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Fish Food: Daphnia

Daphnia are a superb live food for aquarium fish.

Black Neon Tetra, (Paracheirodon innesi). Via Moto "Club4AG" Miwa/Flickr

It was brought to my attention some time ago that one of the easiest to cultivate live foods, Daphnia, is rarely offered in tropical fish shops. This seems odd, because I’ve had a surplus of this invaluable fish food for many years, which I have sold to customers in my aquarium store. In fact, hundreds of customers have confirmed what I have found myself: feeding live Daphnia results in a remarkable improvement in the appearance, health and longevity of fish. I’d like to share with you how easy it is to create a perpetual live food reservoir that requires little effort, knowledge or cost.

If fish could write, Daphnia would be at the top of their grocery list. These irresistible, tasty little morsels don’t cause indigestion or constipation and are non-fattening. So, just what is this aquatic munchy critter?

Technically speaking, Daphnia (pronounced daff-knee-uh) is a tiny crustacean (aquatic anthropod) that resembles a flea. Normally, they range in size from 1/50th to about ¼ of an inch in size, and are usually off-white to semi-transparent in color. They have gills for breathing underwater.

A keen observer can actually see the eggs a female is carrying. Daphnia possess two branch-like arms that they use for locomotion — similar to dog paddling, but much more erratic. They race around gobbling up anything in sight that is edible. These hungry characters devour numerous kinds of micro-organisms and organic matter. One of their favorite meals is Euglena, the green-colored organism that shows up in ponds and aquariums as “pea soup” green water. Daphnia also like to gorge themselves on unicellular algaes, vegetable matter, yeast, dried milk, egg yolk and even manure.

These little water fleas, as they are sometimes called, love to propagate, and are most enticed to do so in alkaline water (above pH 7.0) that is between 65 and 75 degrees Fahrenheit, with medium light intensity. Incredibly, they are quite content in a relatively small volume of water as long as there is enough food and oxygen to support them. I have successfully kept more than a thousand of them in a gallon of water for several weeks before it was necessary to reduce their population.

One of the reasons Daphnia are able to multiply quickly — from conception to adulthood takes approximately one week — and in such vast numbers is because the females can reproduce with or without the aid of males. During times of plenty, the females cleverly produce more females to take advantage of the excess food supply. Males are able to manufacture “special” eggs that are designed to continue the survival of the species in the event of a major environmental change, such as a drought. These eggs can lie dormant for extended periods of time. In an artificially created environment in which the best conditions are continuously maintained, however, the maximum reproductive potential of a culture can be realized. For Daphnia this means producing the greatest number of females, which results in even more births, and so on.

Daphnia are a form of plankton. They fair best in calm or still water, such as that found in small ponds. Just about any place that combines fresh water and the right conditions can be a sanctuary for Daphnia. In nature’s grand design, however, Daphnia are imprisoned in the lower end of the food chain, where they serve as food for larger aquatic creatures, such as small or young fish.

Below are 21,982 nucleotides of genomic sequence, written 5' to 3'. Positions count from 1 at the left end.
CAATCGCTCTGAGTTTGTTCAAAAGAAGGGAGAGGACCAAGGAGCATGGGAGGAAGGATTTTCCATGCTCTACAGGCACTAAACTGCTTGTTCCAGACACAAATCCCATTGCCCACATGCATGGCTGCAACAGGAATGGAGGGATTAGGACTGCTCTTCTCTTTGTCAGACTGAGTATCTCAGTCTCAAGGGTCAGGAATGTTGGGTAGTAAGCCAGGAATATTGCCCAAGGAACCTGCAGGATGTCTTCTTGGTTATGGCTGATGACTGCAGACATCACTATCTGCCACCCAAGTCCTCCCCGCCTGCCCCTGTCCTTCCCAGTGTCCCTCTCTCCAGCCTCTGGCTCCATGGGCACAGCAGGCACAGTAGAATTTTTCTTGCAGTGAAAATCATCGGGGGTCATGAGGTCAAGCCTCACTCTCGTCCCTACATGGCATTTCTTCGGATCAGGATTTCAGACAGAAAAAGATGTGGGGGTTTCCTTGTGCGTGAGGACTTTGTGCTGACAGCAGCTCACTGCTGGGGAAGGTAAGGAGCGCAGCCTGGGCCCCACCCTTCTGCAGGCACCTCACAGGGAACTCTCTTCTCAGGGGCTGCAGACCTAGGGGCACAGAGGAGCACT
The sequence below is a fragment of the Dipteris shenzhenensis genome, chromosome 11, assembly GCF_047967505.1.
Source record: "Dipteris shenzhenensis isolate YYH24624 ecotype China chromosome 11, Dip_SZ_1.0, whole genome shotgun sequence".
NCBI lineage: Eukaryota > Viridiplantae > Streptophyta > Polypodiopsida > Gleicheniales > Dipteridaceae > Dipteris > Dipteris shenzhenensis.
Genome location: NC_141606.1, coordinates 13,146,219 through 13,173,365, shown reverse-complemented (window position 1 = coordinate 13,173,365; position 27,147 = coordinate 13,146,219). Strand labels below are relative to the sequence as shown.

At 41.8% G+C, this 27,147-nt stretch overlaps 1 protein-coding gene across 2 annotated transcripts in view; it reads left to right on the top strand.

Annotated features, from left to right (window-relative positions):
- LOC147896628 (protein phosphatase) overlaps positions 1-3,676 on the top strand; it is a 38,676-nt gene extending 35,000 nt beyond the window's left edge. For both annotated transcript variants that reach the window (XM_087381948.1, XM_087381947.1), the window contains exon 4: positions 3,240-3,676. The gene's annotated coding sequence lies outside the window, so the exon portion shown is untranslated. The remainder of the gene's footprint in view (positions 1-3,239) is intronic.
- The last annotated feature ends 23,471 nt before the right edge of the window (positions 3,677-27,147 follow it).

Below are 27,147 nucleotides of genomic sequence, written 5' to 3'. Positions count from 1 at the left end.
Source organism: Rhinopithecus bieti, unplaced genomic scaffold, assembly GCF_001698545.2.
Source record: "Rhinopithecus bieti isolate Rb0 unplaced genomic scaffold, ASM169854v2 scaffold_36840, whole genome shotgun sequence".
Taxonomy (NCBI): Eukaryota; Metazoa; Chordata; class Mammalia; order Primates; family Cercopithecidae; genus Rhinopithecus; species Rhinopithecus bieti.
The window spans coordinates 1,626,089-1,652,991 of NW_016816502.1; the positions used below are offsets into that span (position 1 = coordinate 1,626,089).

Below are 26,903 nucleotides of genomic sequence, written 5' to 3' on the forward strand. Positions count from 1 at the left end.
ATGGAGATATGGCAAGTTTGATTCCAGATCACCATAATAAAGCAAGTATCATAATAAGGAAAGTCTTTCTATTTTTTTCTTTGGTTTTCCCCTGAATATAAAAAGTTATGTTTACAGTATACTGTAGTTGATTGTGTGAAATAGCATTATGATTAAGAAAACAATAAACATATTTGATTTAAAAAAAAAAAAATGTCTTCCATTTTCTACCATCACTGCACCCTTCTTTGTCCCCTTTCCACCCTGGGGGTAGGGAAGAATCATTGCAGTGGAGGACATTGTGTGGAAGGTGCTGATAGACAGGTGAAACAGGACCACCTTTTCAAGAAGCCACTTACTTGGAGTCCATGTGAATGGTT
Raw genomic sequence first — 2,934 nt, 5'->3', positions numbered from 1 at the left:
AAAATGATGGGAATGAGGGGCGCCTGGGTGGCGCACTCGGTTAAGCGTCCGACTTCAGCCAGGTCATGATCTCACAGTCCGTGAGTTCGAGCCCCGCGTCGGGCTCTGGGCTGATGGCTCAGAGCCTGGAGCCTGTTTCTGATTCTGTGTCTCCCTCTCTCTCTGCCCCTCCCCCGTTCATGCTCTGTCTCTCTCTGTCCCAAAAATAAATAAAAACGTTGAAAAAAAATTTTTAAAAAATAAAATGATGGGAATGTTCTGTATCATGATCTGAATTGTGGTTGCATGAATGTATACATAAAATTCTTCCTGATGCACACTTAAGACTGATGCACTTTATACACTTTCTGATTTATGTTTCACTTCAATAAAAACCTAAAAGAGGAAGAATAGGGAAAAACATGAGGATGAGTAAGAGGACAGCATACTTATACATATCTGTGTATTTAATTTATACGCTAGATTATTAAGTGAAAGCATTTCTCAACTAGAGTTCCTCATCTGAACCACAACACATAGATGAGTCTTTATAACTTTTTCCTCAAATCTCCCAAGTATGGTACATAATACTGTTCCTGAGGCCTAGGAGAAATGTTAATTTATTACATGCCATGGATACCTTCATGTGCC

Basically, Daphnia provide two primary vitamins that are of vital importance to fish — vitamins A and D. Vitamin A is essential for the growth and development of fish, and it also serves as an excellent anti-infective agent. Vitamin D is primarily responsible for the production of bone, and all vertebrates are therefore dependent on it. Daphnia also offer small amounts of vitamins B and C, which vary in quantity depending on what foods the Daphnia have consumed. Vitamin B supports tissue growth and stimulates appetite. Vitamin C aids in skin formation and coloration. Finally, Daphnia provide protein, carbohydrates (sugars and starches) and fats.

There are numerous advantages to offering Daphnia in comparison to a diet consisting exclusively of dried foods. Dried foods typically lack essential vitamins. Daphnia provide the necessary vitamins in proportionally balanced quantities. Because they are a live food, Daphnia activate a fish’s instinct to hunt. Overfeeding Daphnia to aquarium fish will not pollute aquarium water because they will live until eaten later on. It costs much less to provide Daphnia to your fish. Unlike with brine shrimp, there are no difficult or costly requirements needed to cultivate Daphnia to adulthood.

Now that you understand the value of Daphnia as a live food source for your fish, let’s examine how to successfully establish a thriving culture. To begin with, it is essential to have a food supply for feeding the Daphnia well in advance. What is needed is a container to hold four times the volume of water of the container that will house the Daphnia. Ideally, a 10-gallon aquarium can be used for this purpose.

The aquarium must be located in a spot where the maximum constant quantity of sunlight will come in contact with it. A south-facing windowsill is an excellent location. Otherwise, a fluorescent light must be placed directly on the top of the aquarium and remain lit for 18 to 20 hours per day (with a four-hour period of darkness between light cycles). Because the winter season drastically reduces the intensity and duration of sunlight, it may be necessary to supplement natural light with artificial light. To determine this, you must discover how long it takes to turn clear water to green. For instance, it would be self-defeating if the food reservoir took months to develop only to be consumed by the greedy Daphnia in a few days. There must be enough light to provide a constant source of green water. The key to successfully raising Daphnia is to maintain an abundant supply of micro-organisms.

The aquarium should be filled with hard (above 100 parts per million total dissolved solids), alkaline (preferably above pH 8.0) water. You do not need to add a filter, airstone, gravel or anything else to the aquarium. With a little time (less than two weeks) and a lot of light, the water should turn green and darken with age. To speed this process up a bit, add two or three good-sized feeder goldfish (about 2 inches in length). Using this method, it is possible to develop thick green water in less than a week. Once visibility has been reduced to the point where an object 2 inches from the aquarium glass is difficult to distinguish, you are ready to begin your Daphnia cultures.